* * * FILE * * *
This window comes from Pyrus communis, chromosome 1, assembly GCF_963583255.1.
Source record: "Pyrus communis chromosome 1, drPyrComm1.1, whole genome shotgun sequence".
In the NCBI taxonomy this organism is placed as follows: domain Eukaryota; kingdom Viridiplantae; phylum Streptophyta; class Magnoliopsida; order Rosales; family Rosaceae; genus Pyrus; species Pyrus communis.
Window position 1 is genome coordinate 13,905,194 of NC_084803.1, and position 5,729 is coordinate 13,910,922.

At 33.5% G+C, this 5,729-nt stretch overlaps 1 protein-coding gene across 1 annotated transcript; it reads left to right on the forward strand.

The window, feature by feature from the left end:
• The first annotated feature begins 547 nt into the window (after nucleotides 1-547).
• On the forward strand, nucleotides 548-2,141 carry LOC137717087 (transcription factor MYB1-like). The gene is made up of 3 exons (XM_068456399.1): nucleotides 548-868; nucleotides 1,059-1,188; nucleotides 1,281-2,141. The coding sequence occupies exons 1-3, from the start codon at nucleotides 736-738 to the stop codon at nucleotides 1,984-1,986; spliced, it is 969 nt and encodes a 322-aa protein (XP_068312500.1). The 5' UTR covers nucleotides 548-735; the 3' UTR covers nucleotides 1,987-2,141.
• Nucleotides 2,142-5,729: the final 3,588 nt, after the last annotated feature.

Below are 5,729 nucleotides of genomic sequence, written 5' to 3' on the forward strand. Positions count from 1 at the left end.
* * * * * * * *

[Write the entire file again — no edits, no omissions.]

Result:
This window comes from Pyrus communis, chromosome 1, assembly GCF_963583255.1.
Source record: "Pyrus communis chromosome 1, drPyrComm1.1, whole genome shotgun sequence".
In the NCBI taxonomy this organism is placed as follows: domain Eukaryota; kingdom Viridiplantae; phylum Streptophyta; class Magnoliopsida; order Rosales; family Rosaceae; genus Pyrus; species Pyrus communis.
Window position 1 is genome coordinate 13,905,194 of NC_084803.1, and position 5,729 is coordinate 13,910,922.

At 33.5% G+C, this 5,729-nt stretch overlaps 1 protein-coding gene across 1 annotated transcript; it reads left to right on the forward strand.

The window, feature by feature from the left end:
• The first annotated feature begins 547 nt into the window (after nucleotides 1-547).
• On the forward strand, nucleotides 548-2,141 carry LOC137717087 (transcription factor MYB1-like). The gene is made up of 3 exons (XM_068456399.1): nucleotides 548-868; nucleotides 1,059-1,188; nucleotides 1,281-2,141. The coding sequence occupies exons 1-3, from the start codon at nucleotides 736-738 to the stop codon at nucleotides 1,984-1,986; spliced, it is 969 nt and encodes a 322-aa protein (XP_068312500.1). The 5' UTR covers nucleotides 548-735; the 3' UTR covers nucleotides 1,987-2,141.
• Nucleotides 2,142-5,729: the final 3,588 nt, after the last annotated feature.

Below are 5,729 nucleotides of genomic sequence, written 5' to 3' on the forward strand. Positions count from 1 at the left end.